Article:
Walk: Calder Valley and Lank Rigg

Link to map for our walk in the upper Calder and Lank RiggThis walk takes us into the upper Calder valley, a quiet area dominated by smooth grassy hills. Our route takes us close to the source of the Calder, before climbing up onto the hills from the valley of Whoap Beck. From there we reach the summit of Lank Rigg, before returning via Latterbarrow, Monks Bridge and Coldfell Gate.

This walk is best done after dryer weather - the descent from Lank Rigg can be unpleasantly boggy after heavy rain, and Latterbarrow Beck becomes quite an obstacle.

Ascent: 1,800ft
Length: 8 miles
Map: The English Lakes - North Western Area (OS Explorer Map Active)
Last Walked: 1 September 2009

We start from a small parking area to be found where the woods of Lowther Park reach the Coldfell Road, normally a quiet mountain road but at the wrong time of day something of a rat run between Sellafield and Ennerdale.

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Swarth FellA thin but clear path heads north-east from the car park and climbs up to the top of Swarth Fell. Follow this path.
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Upper Calder ValleyFrom the top of Swarth Fell we get a good view of the upper Calder Valley. A number of different paths run north-east, past Burn Edge and up to the northern end of the valley where the river swings away to the east. Look for a path than runs to the right of Burn Edge (the next summit to the north of Swarth Fell), gently loosing altitude as it runs roughly parallel to the river.
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About three-quarters of a mile after leaving Swarth Fell our path joins a track that runs between Burn Edge and Blakeley. Turn right onto this track, and follow it as it runs just to the left of the Calder, which is now heading east.
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The Calder at Buck HoleAfter just over half an hour on this track the Calder swings north, between Blakeley and Whoap. Our track crosses the river, and continues on to the east, with the main track climbing up Whoap. A few feet after crossing the Calder look out for a smaller path that branches off to the right. Take this path and follow it as it runs east, into the valley between Whoap and Lank Rigg, with Whoap Beck to Valley of Whoap Beckthe right. At one point the path splits in two, with the right hand branch running nearer to the valley bottom and the left hand branch cutting across the slopes of Whoap - take either path, as they join towards the upper end of the valley.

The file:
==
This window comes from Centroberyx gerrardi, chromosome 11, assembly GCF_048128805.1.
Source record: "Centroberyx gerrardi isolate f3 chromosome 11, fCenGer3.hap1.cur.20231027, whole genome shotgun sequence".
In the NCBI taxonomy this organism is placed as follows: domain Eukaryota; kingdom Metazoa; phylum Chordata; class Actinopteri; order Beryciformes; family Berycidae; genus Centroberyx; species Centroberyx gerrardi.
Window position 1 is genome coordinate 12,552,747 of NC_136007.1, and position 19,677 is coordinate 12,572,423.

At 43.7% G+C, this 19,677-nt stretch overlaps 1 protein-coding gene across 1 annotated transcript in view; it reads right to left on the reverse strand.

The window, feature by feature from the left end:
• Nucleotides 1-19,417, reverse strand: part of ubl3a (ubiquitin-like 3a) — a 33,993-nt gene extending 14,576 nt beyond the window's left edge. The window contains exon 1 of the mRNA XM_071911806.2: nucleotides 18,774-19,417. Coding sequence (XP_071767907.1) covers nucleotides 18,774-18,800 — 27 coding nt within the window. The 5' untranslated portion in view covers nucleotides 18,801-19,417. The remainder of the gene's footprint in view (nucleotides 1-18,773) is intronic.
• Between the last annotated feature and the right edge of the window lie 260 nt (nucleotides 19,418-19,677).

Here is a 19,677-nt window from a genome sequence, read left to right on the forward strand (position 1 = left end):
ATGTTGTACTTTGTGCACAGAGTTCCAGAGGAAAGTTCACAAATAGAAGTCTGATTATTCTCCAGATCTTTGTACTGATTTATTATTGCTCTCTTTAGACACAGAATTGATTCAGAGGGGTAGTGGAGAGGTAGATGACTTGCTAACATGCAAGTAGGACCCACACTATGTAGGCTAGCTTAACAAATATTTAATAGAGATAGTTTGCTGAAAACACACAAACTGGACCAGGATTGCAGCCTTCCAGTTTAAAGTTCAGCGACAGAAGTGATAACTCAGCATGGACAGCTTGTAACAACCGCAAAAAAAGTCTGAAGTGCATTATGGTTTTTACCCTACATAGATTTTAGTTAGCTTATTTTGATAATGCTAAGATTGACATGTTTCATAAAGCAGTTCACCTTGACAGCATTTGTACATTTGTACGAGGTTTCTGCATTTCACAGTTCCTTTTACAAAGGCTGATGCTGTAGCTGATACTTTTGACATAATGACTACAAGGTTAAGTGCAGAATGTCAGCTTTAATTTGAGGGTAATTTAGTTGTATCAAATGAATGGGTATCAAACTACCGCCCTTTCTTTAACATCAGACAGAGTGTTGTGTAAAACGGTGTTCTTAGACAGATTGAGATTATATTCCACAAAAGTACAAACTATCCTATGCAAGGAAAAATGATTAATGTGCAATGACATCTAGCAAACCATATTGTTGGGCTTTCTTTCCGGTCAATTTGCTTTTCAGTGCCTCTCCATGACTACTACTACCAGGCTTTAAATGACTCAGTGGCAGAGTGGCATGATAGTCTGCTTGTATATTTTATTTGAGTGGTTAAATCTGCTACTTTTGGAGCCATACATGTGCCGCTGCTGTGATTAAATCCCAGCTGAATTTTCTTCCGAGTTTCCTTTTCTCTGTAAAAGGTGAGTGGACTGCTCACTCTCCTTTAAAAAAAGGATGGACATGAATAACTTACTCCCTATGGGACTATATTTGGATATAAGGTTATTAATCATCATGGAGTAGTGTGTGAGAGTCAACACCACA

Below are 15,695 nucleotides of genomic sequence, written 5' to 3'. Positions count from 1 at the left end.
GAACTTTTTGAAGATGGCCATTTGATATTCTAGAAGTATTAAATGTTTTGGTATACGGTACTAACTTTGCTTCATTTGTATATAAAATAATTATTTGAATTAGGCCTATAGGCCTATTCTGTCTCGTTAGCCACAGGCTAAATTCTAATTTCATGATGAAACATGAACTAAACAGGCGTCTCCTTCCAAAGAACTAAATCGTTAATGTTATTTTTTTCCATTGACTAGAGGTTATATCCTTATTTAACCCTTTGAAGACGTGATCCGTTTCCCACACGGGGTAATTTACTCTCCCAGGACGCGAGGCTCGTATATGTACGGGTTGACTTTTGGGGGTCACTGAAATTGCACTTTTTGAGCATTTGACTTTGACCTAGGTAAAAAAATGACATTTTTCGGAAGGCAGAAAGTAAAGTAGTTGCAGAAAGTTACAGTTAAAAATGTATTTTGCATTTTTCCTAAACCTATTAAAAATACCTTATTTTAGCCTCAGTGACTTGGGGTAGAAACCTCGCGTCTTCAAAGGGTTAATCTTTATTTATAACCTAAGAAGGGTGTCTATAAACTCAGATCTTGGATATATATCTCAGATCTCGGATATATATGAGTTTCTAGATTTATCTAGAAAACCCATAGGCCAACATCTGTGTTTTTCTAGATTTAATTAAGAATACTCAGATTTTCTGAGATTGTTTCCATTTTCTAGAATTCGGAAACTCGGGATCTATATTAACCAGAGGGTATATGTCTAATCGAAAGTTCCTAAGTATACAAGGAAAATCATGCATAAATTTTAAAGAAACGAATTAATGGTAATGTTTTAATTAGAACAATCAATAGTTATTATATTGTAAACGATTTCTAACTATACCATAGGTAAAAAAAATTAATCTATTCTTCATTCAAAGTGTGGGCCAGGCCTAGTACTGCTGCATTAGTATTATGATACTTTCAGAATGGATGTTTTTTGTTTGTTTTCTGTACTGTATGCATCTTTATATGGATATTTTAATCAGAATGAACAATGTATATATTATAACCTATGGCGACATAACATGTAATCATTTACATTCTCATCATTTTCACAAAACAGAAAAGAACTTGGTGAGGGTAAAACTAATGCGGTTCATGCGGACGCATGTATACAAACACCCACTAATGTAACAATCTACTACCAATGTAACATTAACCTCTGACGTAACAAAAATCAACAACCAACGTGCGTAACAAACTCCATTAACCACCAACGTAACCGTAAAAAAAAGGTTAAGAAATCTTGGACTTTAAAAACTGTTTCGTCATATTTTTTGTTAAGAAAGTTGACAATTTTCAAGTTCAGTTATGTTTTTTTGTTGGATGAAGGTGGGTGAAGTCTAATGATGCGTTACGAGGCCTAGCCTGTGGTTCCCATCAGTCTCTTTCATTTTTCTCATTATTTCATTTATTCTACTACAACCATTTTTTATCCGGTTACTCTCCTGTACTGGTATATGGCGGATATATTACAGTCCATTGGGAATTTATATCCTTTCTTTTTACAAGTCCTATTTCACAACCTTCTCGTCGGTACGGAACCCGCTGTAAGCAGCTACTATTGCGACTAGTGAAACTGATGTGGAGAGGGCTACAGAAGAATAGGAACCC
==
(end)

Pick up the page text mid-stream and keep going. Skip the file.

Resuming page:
At the top of the valley the path curves to the right, and climbs up the end of the valley onto the ridge that joins Whoap to Lank Rigg.

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Grasmoor from Lang RiggThis brings us onto a path that runs between the two fells. Turn right, and follow this path all the way onto the summit of Lank Rigg.
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Summit of Lank RiggCaw Fell from Lank RiggNo other obvious paths lead off the top of Lank Rigg, but this doesn't really matter - the western and southern slopes are all gentle enough to be used for a descent. Our route leads the summit to the west, heading towards the subsidiary summit of Latter Barrow (aim just to the left of the top of Swarth Fell, on the far side of the Calder.
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The Calder under Latter BarrowLatter Barrow is the second of two subsidiary summits on the western slopes of Lank Rigg. Once again there are no clear paths, but any of the western slopes can be used to reach the Calder. The best route is to head south-west, towards the junction between the Calder and Latterbarrow Beck. This brings us to a footpath that follows the Calder, but that is often rather wet to the north of Latterbarrow Beck. Turn left onto this path, and follow it as it runs south alongside the river.
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Monks BridgeThis path brings us to Monk's Bridge, a pack horse bridge across the river often said to be the most beautiful in the district. A short distance past this bridge a more modern footbridge crosses the river. Use this bridge and then follow the track that runs up the small valley of Friar Gill.
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This track brings us back to the Coldgate Road. Turn right and follow this road all the way back to the car, taking advantage of a path that runs along the wide grassy verge to the left of the road.

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